Waiting for the white smoke this week, I wondered how many Catholics would want to vote for a Pope. My guess is none.
It is interesting that people do not demand democracy in some of the most important institutions in their lives. The organisations that employ most of us are ruled much like the Catholic Church.
Company boards of directors meet like the college of cardinals to choose a chief executive whose word will be law for the hierarchy below him.
The boards are every bit as self-perpetuating as the cardinate. Vacancies are filled from a limited pool of candidates, usually known to the incumbents, and though corporate boards, unlike the church, have to put their nominees to a shareholders' vote, it is nearly always a formality.
It is much like the vote that China's communist party gave its members once the central committee had chosen the man who takes over tomorrow.
Business executives, like priests and apparatchiks, climb the ladder by impressing those above them, not necessarily those below. When they occasionally face a democratic forum, such as a select committee of Parliament, they are seldom impressive.
Witness Mark Ford, an Auckland corporate superstar sent to the rescue of Solid Energy. In the glimpse television gave of his appearance before the commerce committee last week, we saw nothing of the qualities he must possess.
Yet by and large those of us who work for large companies are content with this system, as content as Catholics today with their new Pope. That is to say, we and they trust the selectors have chosen wisely.
The source of this trust is not the selectors themselves; company directors, like the cardinals in the news this week are just names to the vast majority of those who rely on their wisdom - often not even their names are of much interest unless they are about to make a big decision.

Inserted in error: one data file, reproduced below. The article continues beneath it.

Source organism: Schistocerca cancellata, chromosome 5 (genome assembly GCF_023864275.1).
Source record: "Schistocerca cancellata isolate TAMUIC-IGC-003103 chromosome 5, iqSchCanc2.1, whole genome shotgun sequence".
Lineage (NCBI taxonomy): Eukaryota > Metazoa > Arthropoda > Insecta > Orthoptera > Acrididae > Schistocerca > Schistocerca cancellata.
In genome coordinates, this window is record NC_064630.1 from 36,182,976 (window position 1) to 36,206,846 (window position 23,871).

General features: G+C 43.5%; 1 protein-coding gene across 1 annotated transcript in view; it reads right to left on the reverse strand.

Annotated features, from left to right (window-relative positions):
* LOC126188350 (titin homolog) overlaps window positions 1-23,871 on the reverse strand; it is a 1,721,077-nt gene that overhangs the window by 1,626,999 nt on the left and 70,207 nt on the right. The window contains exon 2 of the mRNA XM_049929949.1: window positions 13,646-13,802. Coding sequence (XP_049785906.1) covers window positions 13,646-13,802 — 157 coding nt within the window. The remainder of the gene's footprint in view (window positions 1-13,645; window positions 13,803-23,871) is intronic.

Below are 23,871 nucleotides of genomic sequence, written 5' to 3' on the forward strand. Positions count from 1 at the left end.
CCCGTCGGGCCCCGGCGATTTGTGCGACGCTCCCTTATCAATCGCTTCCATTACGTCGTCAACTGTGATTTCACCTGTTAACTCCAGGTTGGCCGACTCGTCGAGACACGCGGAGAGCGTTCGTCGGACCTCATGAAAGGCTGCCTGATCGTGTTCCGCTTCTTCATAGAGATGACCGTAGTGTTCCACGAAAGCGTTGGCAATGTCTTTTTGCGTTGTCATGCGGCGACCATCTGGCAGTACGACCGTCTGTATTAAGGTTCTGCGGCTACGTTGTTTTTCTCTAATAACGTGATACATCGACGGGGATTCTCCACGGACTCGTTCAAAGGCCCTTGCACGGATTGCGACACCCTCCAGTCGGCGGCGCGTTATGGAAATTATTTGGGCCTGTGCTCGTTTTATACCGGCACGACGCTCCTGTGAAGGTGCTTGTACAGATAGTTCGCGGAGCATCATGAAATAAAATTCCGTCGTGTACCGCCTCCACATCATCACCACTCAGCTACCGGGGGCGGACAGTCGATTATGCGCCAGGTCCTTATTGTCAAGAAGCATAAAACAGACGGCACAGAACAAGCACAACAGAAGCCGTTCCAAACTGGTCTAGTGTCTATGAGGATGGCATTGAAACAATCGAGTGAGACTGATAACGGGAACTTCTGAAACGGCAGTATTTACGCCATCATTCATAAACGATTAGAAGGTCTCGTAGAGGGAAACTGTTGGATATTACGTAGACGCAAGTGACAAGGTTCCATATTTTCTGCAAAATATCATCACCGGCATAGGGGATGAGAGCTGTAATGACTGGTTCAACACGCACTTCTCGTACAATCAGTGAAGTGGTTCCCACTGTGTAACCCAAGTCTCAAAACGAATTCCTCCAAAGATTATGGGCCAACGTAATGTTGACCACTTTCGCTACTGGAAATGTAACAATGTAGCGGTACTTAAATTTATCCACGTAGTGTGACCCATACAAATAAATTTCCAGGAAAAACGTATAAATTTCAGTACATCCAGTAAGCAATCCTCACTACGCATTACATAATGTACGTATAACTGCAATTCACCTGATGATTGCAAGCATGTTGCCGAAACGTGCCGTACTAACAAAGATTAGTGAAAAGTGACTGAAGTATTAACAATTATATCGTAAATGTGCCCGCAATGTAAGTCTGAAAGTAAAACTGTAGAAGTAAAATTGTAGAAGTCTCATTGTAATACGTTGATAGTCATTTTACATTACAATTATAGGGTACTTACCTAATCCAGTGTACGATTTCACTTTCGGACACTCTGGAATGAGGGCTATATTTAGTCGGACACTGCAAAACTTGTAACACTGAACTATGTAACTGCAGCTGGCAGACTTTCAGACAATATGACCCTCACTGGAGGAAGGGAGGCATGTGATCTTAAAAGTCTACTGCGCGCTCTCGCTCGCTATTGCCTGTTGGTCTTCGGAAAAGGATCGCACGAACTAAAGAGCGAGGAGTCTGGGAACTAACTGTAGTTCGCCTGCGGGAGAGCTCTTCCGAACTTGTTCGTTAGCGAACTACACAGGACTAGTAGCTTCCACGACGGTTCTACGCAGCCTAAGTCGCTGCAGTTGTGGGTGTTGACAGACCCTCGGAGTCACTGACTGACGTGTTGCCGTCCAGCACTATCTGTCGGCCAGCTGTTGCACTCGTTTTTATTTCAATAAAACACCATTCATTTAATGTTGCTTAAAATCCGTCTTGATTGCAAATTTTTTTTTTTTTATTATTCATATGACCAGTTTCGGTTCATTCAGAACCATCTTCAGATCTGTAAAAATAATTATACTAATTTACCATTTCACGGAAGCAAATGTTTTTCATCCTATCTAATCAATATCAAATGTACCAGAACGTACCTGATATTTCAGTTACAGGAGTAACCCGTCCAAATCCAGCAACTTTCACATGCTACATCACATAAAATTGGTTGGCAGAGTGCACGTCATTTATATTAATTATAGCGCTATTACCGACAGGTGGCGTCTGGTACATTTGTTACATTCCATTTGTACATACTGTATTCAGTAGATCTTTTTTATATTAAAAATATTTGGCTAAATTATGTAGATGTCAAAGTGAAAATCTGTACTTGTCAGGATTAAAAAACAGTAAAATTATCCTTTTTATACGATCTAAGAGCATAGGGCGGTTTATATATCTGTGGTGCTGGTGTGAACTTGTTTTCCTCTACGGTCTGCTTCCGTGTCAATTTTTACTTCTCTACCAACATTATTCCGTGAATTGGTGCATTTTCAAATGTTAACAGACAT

The source of our trust is, I think, the responsibility they carry. It changes the way people make decisions.
I will bet that whatever was in the minds of the cardinals in the Sistine Chapel this week, it bore little resemblance to anything written or spoken by the reporters outside.
Issues such as gay marriage, paedophilia in the priesthood, Vatican finances and much else of importance were probably peripheral to their thoughts. You don't have to be religious to believe that when these men say they are guided by prayer, they really are.
Prayer in this context is an intense mental discipline. It is, I imagine, a surrender of personal views, allegiances, predilections and even rational evaluations made earlier. It is a difficult, strenuous opening of the mind.
Confined in the chapel, thinking, praying, voting round by round, the cardinals must sense a collective wisdom greater than any individual. When the Pope appeared on the balcony he was subdued, almost frozen for a few minutes, by what had happened to him.
A position of responsibility at any level, I think, carries a discipline on the personal views and inclinations of anybody worthy of it.
Directors of a company accept a statutory responsibility to act in its best interests and protect the investment of its shareholders. They know they will be judged by the company's financial performance.
Decisions made in a company boardroom are bound to be more carefully considered and objective than the average vote in a general election. It is little wonder that democracy doesn't rule in the private sector. Business is too important, without it there is ultimately no employment, no taxation, no public sector.
The socialist experiments of the 20th century were exercises in economic democracy that didn't work. Industries organised by worker soviets or trade unions as powerful as printers, miners and watersiders became, produced fairly bleak and cynical societies.
Since then, the trend has been in the other direction. Democracies have entrusted their economies to a corporate cardinate not only in the private sector but in "state-owned enterprise" and even in civil society where sports organisations and the like are now run by boards of business expertise.
Democratic bodies are not very good at holding the cardinate to account, as Parliament proved with Solid Energy this week. Its commerce committee summoned Don Elder into the lions' den but the lions turned out to be limp. Labour's Clayton Cosgrove was less interested in the performance of Elder's board than that of the Government as sole shareholder.
Elder left some commentators confused because he gave a reasonable explanation for what happened, then apologised for it. Every employer can understand that, it expresses the responsibility they bear.
The hearing at least demonstrated that politics is poisonous to business discussion and governments are not enterprising investors. Democracy is great sport but some decisions are sacred.By John Roughan Email John